Ray Ellin

In April, while I was locked in my New York apartment, I received a call from a man I met at my comedy club in Aruba. We'd spoken after a show and continued to bond at the poker table. He was the CEO of a music publisher and was looking for ways to entertain his employees who had worked remotely. "There are only so many motivational speakers they want to hear from," he said. “In fact, they are starting to get unmotivated. They are zoomed out. "

He asked me about an online comedy show for his troops, who have been working from home for over a month. At first I hesitated; The comedy show he saw in Aruba was very, very good. Aruba Ray & # 39; s is the number one nightlife activity I am really proud of in Aruba, and I wanted to keep my glamor in an awkward attempt to do a comedy on a webcam.

But I didn't make any money sitting at home bingeing Peaky Blinders and watching Game of Thrones again, so I found a new challenge made sense. If this online comedy failed, the chin-up bar I ordered had just arrived and I could kill a few days to clip it to my door before I never used it.

So I put together a bunch of great comics I'd worked with before, both in NYC and Aruba, each of which had multiple TV credits and which were very fun and reliable. I knew they wouldn't show up on their laptop drunk.

I developed a format that I thought would work, considering the attention span of people watching comedy online that I learned from my previous web talk show, Late Net. When watching comedy on the computer, shorter clips from great guests like Fran Drescher and Chevy Chase worked far better than longer ones.

I've served as a presenter, which I've been doing on stage and on television for years, and I've twisted through my line-up and instinctively moved on. It was a bit clunky at first, there are a lot of moving parts in a zoom show; I had to take the time to highlight a comedian, how to find and engage viewers, how to dive into bits, review and address the comments in the chat, and monitor the audio flares on the webcams. It was my first time using Zoom and the platform wasn't originally intended to be a virtual comedy club.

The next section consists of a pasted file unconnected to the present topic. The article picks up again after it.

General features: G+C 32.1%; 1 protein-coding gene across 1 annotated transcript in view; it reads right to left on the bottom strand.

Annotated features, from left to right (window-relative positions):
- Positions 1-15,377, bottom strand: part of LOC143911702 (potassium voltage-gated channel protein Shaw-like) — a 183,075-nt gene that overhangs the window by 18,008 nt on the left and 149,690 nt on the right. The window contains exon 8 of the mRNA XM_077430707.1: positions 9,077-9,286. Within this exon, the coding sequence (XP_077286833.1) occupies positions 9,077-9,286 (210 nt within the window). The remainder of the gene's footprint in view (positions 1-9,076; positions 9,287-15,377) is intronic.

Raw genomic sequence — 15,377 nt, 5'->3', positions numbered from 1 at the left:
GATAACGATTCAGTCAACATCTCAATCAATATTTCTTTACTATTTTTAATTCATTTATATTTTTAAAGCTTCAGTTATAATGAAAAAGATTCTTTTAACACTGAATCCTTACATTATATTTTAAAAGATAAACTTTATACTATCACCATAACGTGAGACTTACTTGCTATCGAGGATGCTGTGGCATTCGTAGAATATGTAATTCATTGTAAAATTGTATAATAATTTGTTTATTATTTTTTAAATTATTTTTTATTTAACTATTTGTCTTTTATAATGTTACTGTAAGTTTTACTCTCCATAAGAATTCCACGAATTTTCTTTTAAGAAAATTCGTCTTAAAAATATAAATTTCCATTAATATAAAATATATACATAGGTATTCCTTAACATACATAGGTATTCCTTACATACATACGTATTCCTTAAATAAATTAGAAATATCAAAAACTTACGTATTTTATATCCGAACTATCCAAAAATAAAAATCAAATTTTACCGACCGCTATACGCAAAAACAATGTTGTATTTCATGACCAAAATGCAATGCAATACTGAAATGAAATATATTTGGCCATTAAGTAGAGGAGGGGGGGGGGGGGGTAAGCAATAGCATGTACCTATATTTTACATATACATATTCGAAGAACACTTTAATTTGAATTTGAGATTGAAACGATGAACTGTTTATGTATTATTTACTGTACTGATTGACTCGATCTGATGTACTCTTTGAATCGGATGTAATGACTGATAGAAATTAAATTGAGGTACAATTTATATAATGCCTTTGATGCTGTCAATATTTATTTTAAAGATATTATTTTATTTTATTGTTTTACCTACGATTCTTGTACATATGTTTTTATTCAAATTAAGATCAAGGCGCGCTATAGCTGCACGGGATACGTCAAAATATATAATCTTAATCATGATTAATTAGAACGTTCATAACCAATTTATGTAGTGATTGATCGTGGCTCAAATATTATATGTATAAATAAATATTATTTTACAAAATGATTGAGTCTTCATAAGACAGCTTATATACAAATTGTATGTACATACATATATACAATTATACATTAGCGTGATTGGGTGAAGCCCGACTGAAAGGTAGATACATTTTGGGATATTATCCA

Standing up for years has taught me how to manipulate a crowd, but doing it through my computer and into someone else's computer is a whole different beast. In a comedy club, you learn about the body language of the audience and the energy of the room and work accordingly. On an online show, you have to do the same thing without knowing if a person is nervously patting on the foot or fidgeting with their date's jacket. It's the difference between driving a car on a clear, sunny day on an empty freeway and a nightly rainstorm in traffic. You know how to do it, it's less common and you need more focus. And you need to keep the windshield dry.

The show went great, the audience loved it. The timing and duration of each act worked, and it turned out that the new way to showcase a person on the Jumbotron in Times Square is by lighting a person on Zoom during an online show. The good-natured online prank is absent from work at home and it was a fun way to connect with coworkers in a way never before been seen.